Engie, SunFunder News Highlights Off-Grid Solar's Growing Role in African Sustainable Development
- Oct 28, 2017 12:26 pm GMT
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The combination of popular mobile e-money and cheap, safe, reliable, efficient home solar energy technology is proving to be a potent combination when it comes to achieving sustainable development across the developing and less developed world. Recent developments in Africa highlight the trend.
The African off-grid solar industry is maturing and investor interest is growing, and fast. Among the highlights:
- $4.8 million in government funding yields $200 million in private investments: Today at the Unlocking Solar Capital: Africa conference in Abidjan, Cote d’Ivoire, USAID announced $4.8 million in new grants to allow six companies to provide capital to household solar systems to expand operations, scale innovations, test new business models and finance new rural electrification connections to millions. The grants will leverage up to $200 million in private capital and are part of the Scaling Off-Grid Energy: Grand Challenge for Development.
- Engie agrees to buy solar-power firm Fenix to expand in Africa: Last week, Bloomberg reported the acquisition of Fenix, a solar company that last year received $750,000 in funding from the Scaling Off-Grid Energy Grand Challenge for Development to expand into Zambia. Fenix is a great example of how quickly the African off-grid solar market is maturing and its readiness for additional investment: In 2016 Fenix relied on government seed funding to enter a new market, and a year later was acquired for expansion into 10 African countries.
- Increased syndicated investments: SunFunder has organized a group of investors previously too risk averse to get into the African off-grid solar sector to invest $6 million as a group. SolarNow and SunFunder have now completed five transactions together, tracking the growth of the sector itself from humble origins to larger and increasingly sophisticated deployments.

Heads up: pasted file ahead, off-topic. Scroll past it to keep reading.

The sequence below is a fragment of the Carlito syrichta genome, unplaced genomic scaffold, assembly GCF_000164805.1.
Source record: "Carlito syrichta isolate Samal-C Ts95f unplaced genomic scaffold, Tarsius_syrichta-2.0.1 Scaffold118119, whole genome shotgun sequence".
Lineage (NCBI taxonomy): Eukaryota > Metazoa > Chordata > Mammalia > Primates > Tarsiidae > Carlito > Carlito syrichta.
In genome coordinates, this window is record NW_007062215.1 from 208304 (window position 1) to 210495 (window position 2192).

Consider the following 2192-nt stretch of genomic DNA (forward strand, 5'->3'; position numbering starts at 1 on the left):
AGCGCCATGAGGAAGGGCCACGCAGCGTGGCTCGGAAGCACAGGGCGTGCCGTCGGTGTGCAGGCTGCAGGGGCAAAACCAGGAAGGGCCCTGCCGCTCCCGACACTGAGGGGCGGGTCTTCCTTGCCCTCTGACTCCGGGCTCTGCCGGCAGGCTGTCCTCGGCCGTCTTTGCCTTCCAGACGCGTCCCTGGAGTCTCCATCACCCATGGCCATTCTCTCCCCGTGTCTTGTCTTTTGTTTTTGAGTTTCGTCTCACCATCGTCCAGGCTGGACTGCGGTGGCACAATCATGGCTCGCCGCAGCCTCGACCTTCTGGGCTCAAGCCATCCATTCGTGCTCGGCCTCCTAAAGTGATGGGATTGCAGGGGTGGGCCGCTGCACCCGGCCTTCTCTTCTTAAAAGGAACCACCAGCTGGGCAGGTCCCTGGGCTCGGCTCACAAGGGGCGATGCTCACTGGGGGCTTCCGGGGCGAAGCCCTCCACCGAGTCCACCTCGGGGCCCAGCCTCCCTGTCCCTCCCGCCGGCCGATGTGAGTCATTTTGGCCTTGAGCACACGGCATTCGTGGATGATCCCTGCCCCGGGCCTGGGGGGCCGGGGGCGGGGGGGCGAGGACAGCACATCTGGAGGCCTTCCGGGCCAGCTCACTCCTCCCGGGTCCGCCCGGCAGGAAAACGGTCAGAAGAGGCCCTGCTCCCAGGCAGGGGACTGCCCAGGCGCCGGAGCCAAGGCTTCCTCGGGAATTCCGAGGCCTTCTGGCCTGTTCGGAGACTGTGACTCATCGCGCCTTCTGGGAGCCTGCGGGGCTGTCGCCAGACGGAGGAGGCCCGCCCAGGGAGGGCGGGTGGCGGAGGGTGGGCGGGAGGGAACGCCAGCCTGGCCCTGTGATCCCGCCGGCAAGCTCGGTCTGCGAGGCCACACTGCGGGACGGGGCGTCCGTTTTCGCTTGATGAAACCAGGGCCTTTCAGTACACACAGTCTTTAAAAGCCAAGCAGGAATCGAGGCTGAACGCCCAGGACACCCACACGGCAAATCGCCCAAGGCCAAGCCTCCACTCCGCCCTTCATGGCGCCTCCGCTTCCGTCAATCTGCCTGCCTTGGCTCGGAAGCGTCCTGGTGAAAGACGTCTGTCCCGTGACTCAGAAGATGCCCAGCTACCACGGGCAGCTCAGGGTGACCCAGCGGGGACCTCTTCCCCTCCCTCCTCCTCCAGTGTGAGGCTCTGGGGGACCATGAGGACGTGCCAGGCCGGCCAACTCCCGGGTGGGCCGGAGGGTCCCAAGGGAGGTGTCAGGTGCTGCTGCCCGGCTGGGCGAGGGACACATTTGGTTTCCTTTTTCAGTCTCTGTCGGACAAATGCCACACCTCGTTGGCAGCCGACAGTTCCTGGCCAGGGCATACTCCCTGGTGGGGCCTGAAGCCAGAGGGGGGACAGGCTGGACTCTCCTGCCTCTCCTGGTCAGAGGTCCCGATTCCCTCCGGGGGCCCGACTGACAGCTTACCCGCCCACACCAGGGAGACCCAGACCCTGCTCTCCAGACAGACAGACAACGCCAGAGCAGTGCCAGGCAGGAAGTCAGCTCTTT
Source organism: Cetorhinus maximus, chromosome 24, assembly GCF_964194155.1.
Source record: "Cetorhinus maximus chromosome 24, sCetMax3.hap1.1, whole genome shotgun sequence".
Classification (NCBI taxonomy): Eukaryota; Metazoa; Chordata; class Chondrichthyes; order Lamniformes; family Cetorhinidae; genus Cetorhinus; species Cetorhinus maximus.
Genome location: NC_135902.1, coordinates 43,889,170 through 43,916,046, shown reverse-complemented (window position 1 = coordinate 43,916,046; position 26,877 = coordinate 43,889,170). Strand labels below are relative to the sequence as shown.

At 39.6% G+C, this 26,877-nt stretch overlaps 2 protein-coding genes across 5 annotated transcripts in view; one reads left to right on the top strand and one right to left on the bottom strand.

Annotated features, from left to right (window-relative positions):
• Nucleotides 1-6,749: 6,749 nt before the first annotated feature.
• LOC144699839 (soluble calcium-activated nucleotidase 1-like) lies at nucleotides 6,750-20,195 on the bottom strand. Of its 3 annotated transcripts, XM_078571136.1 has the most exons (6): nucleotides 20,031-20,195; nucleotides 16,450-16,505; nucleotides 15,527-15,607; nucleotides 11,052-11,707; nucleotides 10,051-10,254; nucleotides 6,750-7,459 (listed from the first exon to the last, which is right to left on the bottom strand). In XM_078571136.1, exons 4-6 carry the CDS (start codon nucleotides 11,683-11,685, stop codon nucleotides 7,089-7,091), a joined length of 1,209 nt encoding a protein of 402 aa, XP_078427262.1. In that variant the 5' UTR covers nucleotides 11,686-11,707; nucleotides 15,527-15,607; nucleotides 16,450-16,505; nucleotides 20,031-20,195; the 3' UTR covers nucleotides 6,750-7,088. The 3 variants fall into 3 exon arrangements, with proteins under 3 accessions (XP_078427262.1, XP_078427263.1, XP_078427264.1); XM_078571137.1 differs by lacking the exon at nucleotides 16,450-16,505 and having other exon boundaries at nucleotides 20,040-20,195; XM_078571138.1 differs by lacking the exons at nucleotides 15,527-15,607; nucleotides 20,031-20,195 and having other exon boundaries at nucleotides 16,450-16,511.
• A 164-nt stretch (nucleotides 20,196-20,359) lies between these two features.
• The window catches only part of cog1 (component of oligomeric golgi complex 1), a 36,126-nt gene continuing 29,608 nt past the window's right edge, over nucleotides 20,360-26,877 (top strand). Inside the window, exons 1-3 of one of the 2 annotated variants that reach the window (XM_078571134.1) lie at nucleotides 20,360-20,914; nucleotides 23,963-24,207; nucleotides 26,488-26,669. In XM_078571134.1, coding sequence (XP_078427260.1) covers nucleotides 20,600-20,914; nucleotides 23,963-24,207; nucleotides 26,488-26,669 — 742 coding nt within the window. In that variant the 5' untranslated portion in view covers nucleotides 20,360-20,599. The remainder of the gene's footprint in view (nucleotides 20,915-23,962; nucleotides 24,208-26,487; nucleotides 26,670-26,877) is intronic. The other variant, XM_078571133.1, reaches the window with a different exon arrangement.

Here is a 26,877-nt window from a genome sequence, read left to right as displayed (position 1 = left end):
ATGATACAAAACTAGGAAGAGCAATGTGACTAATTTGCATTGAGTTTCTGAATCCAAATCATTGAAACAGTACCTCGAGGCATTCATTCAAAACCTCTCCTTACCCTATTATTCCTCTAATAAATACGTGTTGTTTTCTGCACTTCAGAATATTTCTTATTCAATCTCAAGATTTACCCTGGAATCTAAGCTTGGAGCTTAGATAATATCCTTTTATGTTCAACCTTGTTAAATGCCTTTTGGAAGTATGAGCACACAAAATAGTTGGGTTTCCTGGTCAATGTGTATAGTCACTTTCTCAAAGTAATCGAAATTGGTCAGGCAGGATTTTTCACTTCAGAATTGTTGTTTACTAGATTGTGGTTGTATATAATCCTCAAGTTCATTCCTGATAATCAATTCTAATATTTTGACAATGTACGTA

The news from Engie and SunFunder shines light on the growing role international, private sector investors are playing in adding fuel to young, ambitious African off-grid solar energy startups.
Europe's Engie has been particularly active lately when it comes to acquiring or taking equity stakes in solar and other distributed renewable energy businesses, as well as developing projects. In addition to the proposed acquistion of Fenix, Engie has acquired bankrupt Sungevity's European business and taken an equity stake in Unisun, a Chinese PV developer.
An international collaboration on the part of sustainable development and social enterprise minded clean energy entrepreneurs, Fenix International employees 350 people. More than 140,000 customers are using its ReadyPay mobile pay-as-you-go solar energy products and service, according to an Oct. 19 press release.
Engie and Fenix management have agreed for the former to acquire 100 percent ownership of the latter. Terms and conditions were not disclosed. It's estimated that some 600 million Africans lack reliable access to modern electricity services.
“Fenix will be the agile growth engine for ENGIE’S SHS business in Africa and enable us to become a leading profitable off-grid energy services company on the continent, reaching millions of customers by 2020, stated Bruno Bensasson, CEO of ENGIE Africa. “We do believe that universal access is now reachable in a foreseeable future by the combination of national grid extensions, local microgrids and solar home systems.”
“To date, Fenix has delivered solar power to over 900,000 people in East Africa. By joining forces with ENGIE we will greatly accelerate the path to our vision,” added Fenix International CEO Lyndsay Handler. “We will continue to relentlessly pursue an exceptional customer experience in all we do, and together we will make universal access to modern energy a reality.”